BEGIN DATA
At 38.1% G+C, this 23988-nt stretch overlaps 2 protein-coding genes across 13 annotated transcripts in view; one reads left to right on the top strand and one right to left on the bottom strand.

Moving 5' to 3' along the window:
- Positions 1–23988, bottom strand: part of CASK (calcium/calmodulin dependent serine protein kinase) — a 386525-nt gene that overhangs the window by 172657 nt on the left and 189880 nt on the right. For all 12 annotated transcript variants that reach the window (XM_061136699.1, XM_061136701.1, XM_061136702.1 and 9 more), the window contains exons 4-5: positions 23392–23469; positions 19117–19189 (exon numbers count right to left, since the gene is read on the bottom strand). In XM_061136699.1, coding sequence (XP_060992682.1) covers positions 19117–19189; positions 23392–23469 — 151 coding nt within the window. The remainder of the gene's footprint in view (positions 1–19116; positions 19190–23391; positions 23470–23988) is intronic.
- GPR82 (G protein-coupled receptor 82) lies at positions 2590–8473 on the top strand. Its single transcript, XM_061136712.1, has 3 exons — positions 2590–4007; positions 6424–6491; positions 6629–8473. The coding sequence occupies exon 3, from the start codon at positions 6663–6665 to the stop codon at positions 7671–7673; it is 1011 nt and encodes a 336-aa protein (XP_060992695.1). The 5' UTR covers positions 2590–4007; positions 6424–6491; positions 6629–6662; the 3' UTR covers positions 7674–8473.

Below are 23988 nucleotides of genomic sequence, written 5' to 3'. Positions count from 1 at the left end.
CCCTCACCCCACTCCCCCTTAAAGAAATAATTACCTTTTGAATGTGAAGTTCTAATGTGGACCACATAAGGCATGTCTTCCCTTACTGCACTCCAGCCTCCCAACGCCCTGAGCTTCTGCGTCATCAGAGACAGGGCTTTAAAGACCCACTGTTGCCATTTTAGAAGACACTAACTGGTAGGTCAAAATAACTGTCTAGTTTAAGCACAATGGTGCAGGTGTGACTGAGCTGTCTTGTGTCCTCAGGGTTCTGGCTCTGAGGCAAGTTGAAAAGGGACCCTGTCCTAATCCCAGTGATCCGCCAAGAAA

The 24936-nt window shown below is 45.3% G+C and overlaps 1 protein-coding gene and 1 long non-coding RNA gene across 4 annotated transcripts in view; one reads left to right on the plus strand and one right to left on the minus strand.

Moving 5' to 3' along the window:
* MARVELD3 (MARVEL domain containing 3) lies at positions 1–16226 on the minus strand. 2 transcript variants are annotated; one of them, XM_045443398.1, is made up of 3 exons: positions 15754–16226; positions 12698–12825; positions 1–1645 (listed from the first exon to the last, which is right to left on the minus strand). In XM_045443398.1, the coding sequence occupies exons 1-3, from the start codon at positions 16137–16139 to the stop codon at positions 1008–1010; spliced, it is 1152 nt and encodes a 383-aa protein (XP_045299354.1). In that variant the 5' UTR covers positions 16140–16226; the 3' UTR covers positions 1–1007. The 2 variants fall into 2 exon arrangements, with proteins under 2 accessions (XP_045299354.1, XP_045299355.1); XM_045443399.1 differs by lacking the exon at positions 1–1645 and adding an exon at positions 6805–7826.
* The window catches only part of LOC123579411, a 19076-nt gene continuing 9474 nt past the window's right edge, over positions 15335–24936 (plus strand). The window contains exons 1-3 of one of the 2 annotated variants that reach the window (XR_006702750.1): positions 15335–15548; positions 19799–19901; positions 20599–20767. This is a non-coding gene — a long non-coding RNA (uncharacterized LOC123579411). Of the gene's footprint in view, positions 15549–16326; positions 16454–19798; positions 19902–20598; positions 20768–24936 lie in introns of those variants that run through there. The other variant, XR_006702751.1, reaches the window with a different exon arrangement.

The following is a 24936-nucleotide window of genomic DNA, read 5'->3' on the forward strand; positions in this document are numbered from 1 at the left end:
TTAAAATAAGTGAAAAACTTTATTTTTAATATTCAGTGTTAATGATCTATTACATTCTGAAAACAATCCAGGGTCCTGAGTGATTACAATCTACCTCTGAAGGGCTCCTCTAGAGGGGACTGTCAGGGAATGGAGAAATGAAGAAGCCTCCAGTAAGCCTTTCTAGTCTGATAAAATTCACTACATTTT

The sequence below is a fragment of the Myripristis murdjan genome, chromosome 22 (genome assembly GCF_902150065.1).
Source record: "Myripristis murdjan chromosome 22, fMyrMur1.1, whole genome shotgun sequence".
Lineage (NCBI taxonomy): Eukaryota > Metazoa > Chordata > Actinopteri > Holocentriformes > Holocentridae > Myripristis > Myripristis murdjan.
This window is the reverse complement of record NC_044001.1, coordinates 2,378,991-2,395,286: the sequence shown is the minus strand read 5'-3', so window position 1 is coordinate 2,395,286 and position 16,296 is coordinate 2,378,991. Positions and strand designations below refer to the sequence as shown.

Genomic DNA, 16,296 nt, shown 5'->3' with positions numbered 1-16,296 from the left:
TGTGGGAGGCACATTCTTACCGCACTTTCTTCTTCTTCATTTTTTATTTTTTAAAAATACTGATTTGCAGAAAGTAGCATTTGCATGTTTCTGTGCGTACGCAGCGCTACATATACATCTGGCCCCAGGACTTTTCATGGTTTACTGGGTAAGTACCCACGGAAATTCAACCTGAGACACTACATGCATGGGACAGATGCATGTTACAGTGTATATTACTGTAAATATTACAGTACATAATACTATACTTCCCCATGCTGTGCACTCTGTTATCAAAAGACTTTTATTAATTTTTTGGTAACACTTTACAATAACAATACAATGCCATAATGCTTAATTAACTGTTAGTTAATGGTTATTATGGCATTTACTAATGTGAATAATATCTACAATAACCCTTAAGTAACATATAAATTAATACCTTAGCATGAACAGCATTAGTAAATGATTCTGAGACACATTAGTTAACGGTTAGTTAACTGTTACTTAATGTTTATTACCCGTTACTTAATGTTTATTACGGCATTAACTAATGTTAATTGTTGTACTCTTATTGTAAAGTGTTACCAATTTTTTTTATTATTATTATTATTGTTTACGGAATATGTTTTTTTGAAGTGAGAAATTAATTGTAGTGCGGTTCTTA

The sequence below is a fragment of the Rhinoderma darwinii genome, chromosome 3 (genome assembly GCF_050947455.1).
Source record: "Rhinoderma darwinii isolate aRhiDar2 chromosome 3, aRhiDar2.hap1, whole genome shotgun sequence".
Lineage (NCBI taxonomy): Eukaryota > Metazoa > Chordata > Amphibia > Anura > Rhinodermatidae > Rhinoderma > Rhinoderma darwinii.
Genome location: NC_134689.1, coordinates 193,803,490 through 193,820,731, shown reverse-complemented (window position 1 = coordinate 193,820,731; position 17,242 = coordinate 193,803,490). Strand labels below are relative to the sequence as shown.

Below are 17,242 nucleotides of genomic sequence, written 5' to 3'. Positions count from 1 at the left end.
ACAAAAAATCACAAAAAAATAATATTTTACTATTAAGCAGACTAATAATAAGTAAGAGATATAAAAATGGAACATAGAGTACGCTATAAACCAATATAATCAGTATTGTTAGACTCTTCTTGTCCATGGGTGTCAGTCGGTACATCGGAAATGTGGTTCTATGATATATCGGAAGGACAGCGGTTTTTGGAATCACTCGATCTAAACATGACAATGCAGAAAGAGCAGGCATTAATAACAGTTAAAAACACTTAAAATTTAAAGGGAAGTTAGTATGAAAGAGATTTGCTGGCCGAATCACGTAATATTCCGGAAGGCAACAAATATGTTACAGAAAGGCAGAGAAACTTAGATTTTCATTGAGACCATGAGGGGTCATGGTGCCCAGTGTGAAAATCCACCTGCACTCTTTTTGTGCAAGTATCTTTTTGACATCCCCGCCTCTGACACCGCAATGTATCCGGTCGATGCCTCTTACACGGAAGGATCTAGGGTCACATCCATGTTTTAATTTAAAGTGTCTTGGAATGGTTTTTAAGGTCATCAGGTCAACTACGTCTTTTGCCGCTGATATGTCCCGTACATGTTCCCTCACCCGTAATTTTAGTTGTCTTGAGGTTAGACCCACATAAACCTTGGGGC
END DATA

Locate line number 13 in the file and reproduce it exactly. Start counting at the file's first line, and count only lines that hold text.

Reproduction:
The sequence below is a fragment of the Myripristis murdjan genome, chromosome 22 (genome assembly GCF_902150065.1).